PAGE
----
Hanks is in stoic, all-American everyman mode, channeling his inner Gregory Peck or Henry Fonda in order to bring Donovan to life. Yet the performance is still sensational, filled with little beats and moments that help shade the whip-smart lawyer in ways that amaze. Whether he’s going one-on-one with Rylance or verbally dueling with The Lives of Others star Sebastian Koch (as an East German lawyer determined to get a deal for his country that would put them on par with the U.S. and Russia) over the life of another captured American, collegiate graduate student Frederic Pryor (Will Rogers), the two-time Academy Award-winner is at his best, crafting a portrait of resilience, creativity and intelligence that’s fascinating.

It is Rylance, however, who steals things. The veteran character actor, known for a variety of roles in projects as varied as “Wolf Hall,” Anonymous, The Other Boleyn Girl and Angels and Insects, gives one of the year’s best performances, exuding a quiet, knowing awareness that ends up befitting Abel magnificently. He dominates every moment he’s a part of even if he doesn’t utter a line, the way he sits on the corner of a bed smoking a crumpled up cigarette speaking volumes. His observations as to what is happening and why offer up a form of clarity that does not exist until he puts words to them, Rylance finding a way to give his cagey, world-weary spy a knowing electricity that allows for his presence to be felt even if he’s justifiably sidelined for the majority of the film’s second half.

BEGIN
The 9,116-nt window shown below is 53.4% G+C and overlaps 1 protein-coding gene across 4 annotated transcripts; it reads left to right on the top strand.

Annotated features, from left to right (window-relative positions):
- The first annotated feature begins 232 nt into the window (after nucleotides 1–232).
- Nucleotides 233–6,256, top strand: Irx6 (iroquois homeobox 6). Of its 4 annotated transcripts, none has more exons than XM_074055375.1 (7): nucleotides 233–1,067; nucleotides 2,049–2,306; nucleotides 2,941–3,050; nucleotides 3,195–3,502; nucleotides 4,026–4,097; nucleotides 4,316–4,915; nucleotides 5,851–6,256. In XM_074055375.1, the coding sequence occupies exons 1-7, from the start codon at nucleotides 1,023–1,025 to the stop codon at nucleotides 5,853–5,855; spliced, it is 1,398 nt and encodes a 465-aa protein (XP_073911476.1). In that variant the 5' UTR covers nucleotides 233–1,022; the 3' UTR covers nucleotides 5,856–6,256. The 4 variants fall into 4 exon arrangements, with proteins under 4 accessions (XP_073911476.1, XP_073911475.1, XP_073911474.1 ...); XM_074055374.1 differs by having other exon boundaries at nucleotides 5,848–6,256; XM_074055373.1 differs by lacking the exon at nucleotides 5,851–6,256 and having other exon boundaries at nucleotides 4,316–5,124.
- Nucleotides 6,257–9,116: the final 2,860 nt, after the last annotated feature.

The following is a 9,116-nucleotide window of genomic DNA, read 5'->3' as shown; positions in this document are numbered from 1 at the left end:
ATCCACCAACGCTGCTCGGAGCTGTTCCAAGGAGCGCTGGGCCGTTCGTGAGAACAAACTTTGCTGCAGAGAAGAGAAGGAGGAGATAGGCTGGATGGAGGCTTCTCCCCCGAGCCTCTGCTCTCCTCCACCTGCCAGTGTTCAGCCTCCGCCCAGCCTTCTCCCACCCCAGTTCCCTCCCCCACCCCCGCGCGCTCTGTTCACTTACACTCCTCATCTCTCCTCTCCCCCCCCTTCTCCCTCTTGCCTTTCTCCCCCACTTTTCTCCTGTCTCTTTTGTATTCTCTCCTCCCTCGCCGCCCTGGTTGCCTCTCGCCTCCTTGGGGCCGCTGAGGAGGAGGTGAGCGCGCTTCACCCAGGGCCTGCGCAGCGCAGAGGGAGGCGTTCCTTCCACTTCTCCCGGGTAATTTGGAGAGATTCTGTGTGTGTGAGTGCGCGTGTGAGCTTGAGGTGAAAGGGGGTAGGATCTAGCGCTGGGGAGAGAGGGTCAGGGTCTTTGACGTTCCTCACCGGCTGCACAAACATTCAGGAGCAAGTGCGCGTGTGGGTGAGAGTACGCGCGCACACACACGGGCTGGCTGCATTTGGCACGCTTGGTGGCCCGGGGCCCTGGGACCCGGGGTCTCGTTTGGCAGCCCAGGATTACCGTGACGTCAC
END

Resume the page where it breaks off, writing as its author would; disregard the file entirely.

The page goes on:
PHOTO: DreamWorks

PHOTO: DreamWorks

Unsurprisingly, on the technical front the movie is aces across the board. Veteran Spielberg contributors cinematographers Janusz Kaminski (Schindler’s List) and editor Michael Kahn (Close Encounters of the Third Kind) are each at the top of their respective games, while new collaborators costume designer Kasia Walicka-Maimone (Moonrise Kingdom) and production designer Adam Stockhausen (The Grand Budapest Hotel) do a spectacular job helping the director give this Cold War world life. Only composer Thomas Newman (Side Effects) comes up short, his music never achieving liftoff, the music instead sounding as if he’s attempting his best John Williams imitation instead of allowing his own Oscar-winning instincts to lead him in a personal, and likely more effective, direction.

There are a handful of other, relatively minor annoyances, not the least of which is the way the script hangs Ryan’s loving wife out to dry with precious little to do other than pine for the safety of her husband, but in the end these do not matter nearly as much as they could have in lesser hands. Spielberg is in fine form with Bridge of Spies, his handling of the material confidently self-assured and magnetic. A stunning procedural, this is an intimate, engagingly personal thriller that held me spellbound first moment to last, building to a suitably tense climax upon the film’s titular location that’s as appropriate as it is divine.

Film Rating: 3½ (out of 4)

Leave a Reply